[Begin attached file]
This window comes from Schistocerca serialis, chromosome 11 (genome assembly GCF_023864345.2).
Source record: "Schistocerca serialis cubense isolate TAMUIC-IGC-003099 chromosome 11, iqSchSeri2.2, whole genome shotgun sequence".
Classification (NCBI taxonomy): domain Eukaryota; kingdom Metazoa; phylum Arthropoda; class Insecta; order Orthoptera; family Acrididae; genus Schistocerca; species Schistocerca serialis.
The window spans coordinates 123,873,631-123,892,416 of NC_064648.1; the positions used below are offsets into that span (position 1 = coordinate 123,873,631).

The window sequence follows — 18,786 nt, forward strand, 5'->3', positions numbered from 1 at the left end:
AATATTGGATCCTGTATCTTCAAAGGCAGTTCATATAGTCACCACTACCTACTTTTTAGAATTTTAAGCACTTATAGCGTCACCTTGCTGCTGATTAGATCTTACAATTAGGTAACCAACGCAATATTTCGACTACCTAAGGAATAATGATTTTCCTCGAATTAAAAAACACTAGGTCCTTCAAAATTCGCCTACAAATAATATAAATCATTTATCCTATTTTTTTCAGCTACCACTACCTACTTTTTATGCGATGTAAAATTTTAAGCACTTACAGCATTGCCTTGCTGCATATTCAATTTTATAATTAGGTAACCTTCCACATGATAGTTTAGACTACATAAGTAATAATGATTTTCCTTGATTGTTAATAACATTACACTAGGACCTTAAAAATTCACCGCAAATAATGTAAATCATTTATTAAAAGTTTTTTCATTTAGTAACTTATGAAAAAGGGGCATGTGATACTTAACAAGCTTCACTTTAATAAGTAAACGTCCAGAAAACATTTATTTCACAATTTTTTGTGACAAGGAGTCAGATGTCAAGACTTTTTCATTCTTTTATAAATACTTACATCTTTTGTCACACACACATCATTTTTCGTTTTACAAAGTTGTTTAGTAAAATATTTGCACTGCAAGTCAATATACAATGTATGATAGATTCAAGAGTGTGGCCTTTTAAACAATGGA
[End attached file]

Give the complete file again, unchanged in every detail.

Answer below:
This window comes from Schistocerca serialis, chromosome 11 (genome assembly GCF_023864345.2).
Source record: "Schistocerca serialis cubense isolate TAMUIC-IGC-003099 chromosome 11, iqSchSeri2.2, whole genome shotgun sequence".
Classification (NCBI taxonomy): domain Eukaryota; kingdom Metazoa; phylum Arthropoda; class Insecta; order Orthoptera; family Acrididae; genus Schistocerca; species Schistocerca serialis.
The window spans coordinates 123,873,631-123,892,416 of NC_064648.1; the positions used below are offsets into that span (position 1 = coordinate 123,873,631).

The window sequence follows — 18,786 nt, forward strand, 5'->3', positions numbered from 1 at the left end:
AATATTGGATCCTGTATCTTCAAAGGCAGTTCATATAGTCACCACTACCTACTTTTTAGAATTTTAAGCACTTATAGCGTCACCTTGCTGCTGATTAGATCTTACAATTAGGTAACCAACGCAATATTTCGACTACCTAAGGAATAATGATTTTCCTCGAATTAAAAAACACTAGGTCCTTCAAAATTCGCCTACAAATAATATAAATCATTTATCCTATTTTTTTCAGCTACCACTACCTACTTTTTATGCGATGTAAAATTTTAAGCACTTACAGCATTGCCTTGCTGCATATTCAATTTTATAATTAGGTAACCTTCCACATGATAGTTTAGACTACATAAGTAATAATGATTTTCCTTGATTGTTAATAACATTACACTAGGACCTTAAAAATTCACCGCAAATAATGTAAATCATTTATTAAAAGTTTTTTCATTTAGTAACTTATGAAAAAGGGGCATGTGATACTTAACAAGCTTCACTTTAATAAGTAAACGTCCAGAAAACATTTATTTCACAATTTTTTGTGACAAGGAGTCAGATGTCAAGACTTTTTCATTCTTTTATAAATACTTACATCTTTTGTCACACACACATCATTTTTCGTTTTACAAAGTTGTTTAGTAAAATATTTGCACTGCAAGTCAATATACAATGTATGATAGATTCAAGAGTGTGGCCTTTTAAACAATGGA